Boston bids farewell to JBJ, looks ahead

Cora: Bradley Jr. 'a solid player, better person'

March 4th, 2021

FORT MYERS, Fla. -- As Jackie Bradley Jr. gets ready to join the Brewers after agreeing on a two-year, $24 million deal (according to a source), he leaves behind years of indelible moments with the Red Sox.

The circus catches over walls that saved many runs and several games. The jaw-dropping throws from the warning track. The barrage of big hits when he was on one of those patented hot streaks -- the surge en route to winning the 2018 American League Championship Series MVP Award was the most well-timed of them all.

The countless images of Bradley interacting with Red Sox fans at community events.

And most of all, the celebration he had with fellow outfielders Andrew Benintendi and Mookie Betts (both of whom were traded within the last year) that Sunday night at Dodger Stadium right after Chris Sale struck out Manny Machado to end the 2018 World Series.

“A solid player, better person, very consistent in everything he did. It was a pleasure to have him in the clubhouse, to know him off the field, and to know his family,” said Red Sox manager Alex Cora. “He’s an outstanding kid. He did some great things while he was here.”

Drafted in the first round of the 2011 Draft by the Red Sox after winning back-to-back championships at South Carolina, Bradley got to the Major Leagues within a couple of years and became a cornerstone -- and in '16, an All-Star -- for a team that won three straight AL East titles and a championship flag in ’18.

“Jackie is one of the most impressive people I’ve met in this game. He didn’t just play here and win championships here; he and his family became part of this community and gave back in so many ways,” wrote Red Sox chief baseball officer Chaim Bloom in an e-mail.

“He did the Red Sox proud -- on the field, in the clubhouse and away from the ballpark -- every day he wore our uniform. Even though he’ll be elsewhere, how we feel about him won’t change. Jackie and [his wife] Erin and their kids will always be important to everyone here and we wish them the absolute best as they start this next chapter.”

In a vacuum, it would have made sense for Bradley and the Red Sox to stay together for longer. At 30 years old, Bradley should have plenty of good baseball left in him, and last year’s shortened season was one of his best (.814 OPS) offensively.

But considering where the Red Sox are as an organization, Bradley didn’t fit into the short- or long-term plans for a couple of reasons.

The first was payroll. The Red Sox have been candid that this is a season of rebuilding the foundation rather than going “all in” for a World Series, and signing Bradley would have put them over the luxury-tax threshold of $210 million.

The second is Jarren Duran. The exciting prospect -- who is ranked No. 8 in Boston’s system by MLB Pipeline and who is expected to vault into the top five entering this season -- sure looks like the center fielder of the future for the Red Sox. He has a nice combination of speed and power, and he is off to a strong start in Spring Training.

While it’s highly unlikely Duran will make the team out of Spring Training, he could be Major League-ready by mid to late season.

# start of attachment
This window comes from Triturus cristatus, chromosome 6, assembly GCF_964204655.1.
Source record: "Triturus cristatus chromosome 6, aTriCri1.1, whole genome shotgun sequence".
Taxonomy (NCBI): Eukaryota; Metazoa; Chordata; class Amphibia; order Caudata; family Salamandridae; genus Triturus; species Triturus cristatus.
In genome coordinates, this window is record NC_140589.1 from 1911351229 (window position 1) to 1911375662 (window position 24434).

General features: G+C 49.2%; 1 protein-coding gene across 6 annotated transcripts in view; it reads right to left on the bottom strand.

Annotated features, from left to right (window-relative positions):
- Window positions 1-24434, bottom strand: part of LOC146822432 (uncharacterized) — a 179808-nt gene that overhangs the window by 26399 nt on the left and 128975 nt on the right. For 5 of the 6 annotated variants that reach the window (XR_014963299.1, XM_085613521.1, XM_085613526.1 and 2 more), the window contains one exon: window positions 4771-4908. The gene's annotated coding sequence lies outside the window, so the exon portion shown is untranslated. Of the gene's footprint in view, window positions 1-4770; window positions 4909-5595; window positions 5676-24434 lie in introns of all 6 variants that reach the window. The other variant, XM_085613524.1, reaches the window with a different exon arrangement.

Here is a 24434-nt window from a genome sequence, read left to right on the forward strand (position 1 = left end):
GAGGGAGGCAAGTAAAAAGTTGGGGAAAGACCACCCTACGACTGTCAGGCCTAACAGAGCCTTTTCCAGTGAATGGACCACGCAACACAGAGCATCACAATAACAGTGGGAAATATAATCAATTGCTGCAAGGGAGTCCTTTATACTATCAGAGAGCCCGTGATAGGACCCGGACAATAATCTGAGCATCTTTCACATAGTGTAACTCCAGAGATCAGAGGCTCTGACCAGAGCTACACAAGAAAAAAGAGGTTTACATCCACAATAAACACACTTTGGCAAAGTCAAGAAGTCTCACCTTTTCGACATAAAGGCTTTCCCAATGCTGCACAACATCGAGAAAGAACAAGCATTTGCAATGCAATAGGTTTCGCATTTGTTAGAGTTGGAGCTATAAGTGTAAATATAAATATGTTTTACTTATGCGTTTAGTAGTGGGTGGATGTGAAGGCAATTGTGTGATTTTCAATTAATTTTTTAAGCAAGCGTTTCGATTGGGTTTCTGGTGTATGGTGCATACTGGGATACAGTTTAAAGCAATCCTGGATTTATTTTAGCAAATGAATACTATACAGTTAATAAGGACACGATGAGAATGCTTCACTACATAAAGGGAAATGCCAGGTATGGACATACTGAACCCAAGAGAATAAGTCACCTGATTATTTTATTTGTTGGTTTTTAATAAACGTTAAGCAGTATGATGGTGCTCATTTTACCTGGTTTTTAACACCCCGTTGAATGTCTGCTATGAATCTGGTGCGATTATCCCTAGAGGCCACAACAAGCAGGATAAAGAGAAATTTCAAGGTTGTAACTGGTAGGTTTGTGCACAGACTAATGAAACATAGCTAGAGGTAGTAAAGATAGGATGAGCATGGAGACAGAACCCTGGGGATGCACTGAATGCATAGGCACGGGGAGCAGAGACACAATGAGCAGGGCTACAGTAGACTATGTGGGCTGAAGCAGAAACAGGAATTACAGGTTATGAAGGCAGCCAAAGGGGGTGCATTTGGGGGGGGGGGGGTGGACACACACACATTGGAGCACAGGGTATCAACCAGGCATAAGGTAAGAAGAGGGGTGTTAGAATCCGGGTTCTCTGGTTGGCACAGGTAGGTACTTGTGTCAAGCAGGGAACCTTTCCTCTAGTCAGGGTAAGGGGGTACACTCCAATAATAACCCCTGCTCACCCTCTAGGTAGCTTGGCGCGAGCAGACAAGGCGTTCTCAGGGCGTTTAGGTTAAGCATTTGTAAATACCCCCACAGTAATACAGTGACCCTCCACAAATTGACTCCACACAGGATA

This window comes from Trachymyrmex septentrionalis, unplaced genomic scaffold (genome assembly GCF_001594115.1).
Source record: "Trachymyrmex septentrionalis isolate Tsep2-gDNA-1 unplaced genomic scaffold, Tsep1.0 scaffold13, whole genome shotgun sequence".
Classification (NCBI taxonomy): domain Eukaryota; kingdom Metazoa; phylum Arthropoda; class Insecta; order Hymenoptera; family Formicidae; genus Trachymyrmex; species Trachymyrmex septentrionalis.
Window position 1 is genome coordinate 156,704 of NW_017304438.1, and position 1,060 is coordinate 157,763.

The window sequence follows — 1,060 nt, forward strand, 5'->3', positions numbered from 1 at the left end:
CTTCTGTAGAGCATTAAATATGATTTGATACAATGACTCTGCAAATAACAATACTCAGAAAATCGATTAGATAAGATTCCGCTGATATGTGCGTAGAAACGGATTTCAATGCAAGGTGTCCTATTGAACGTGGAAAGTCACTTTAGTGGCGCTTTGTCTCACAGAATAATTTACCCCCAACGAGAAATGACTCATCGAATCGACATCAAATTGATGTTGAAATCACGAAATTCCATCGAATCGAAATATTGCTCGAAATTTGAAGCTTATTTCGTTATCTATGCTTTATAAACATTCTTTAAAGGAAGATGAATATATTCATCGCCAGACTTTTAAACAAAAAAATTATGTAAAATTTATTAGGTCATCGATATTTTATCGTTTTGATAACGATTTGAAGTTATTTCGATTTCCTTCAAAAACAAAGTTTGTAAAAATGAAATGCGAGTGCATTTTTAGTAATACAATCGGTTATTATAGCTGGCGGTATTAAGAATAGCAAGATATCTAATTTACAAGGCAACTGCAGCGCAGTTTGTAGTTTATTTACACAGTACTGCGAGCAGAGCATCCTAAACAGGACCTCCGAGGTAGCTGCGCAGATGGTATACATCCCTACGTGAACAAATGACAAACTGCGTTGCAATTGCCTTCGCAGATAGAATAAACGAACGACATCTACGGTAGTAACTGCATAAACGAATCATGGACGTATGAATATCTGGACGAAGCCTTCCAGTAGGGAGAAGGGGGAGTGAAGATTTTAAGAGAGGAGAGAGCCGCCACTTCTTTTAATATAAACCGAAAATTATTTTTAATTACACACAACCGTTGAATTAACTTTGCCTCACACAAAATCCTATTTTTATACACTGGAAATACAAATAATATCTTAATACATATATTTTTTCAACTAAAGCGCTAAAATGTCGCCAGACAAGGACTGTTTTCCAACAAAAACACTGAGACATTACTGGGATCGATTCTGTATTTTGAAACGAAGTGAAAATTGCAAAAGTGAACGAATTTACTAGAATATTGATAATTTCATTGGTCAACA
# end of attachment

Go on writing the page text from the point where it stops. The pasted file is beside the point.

In the meantime, the Red Sox have a combination of athletes Cora is looking forward to mixing and matching in the outfield.

The one player who will be in the outfield just about every day is Alex Verdugo, but it isn’t clear yet if he will stay in right field (where he excelled last season) or replace Bradley in center.

Unlike most Major League parks, Fenway Park’s right field is considered every bit as challenging as center, if not more. Could the Red Sox play Verdugo in right at Fenway and center on the road?

“I'm not settled with any alignment. I'm settled with talent. We're going to be versatile and move people around,” said Cora. “Alex is a great outfielder. You saw it last year. In Fenway, I don't know how much value you give center field. I give right field a lot of value. There's not too much you can do going to your right as a center fielder. All you can do is either see it going over the Monster or play it off the wall, catch it and throw to second base. We think the real value is right field.”

Four new acquisitions (Franchy Cordero, Hunter Renfroe, Kiké Hernández and Marwin González) and primary designated hitter J.D. Martinez will be the other players who spend time in the outfield for the Red Sox.

Look for Cordero to play a lot against righties, Renfroe to play against all lefties (and some righties) and Hernández to play just about every day either at second base or in center field. González will stick to the corner outfield spots, said Cora.

Cordero, who has yet to work out for the Red Sox after starting Spring Training on the COVID-19 injured list, has played center the most of any position. He will also see his share of time in left.

Though Renfroe is mainly known for his power and has started just one game in center in his career, Cora thinks he’s athletic enough to play there. Right field is where he’s spent most of his career.

Though the glory days of Benintendi, Bradley and Betts are over, Cora is confident in what he will go to battle with in the outfield.

“One thing’s for sure. On a daily basis, we're going to match up with the opposition and have the best lineup possible, and we will play defense,” Cora said. “We will play defense. It doesn't look that way right now, but we will play defense.”

In Bradley, the Red Sox lose one of their best defenders ever, and someone who played 873 games for his original team, belting 98 homers with a .732 OPS.

“Actually I texted him this morning and said he has a fan from afar,” said Cora. “I’ll be paying attention. Obviously off the field, we’re going to keep having a relationship.”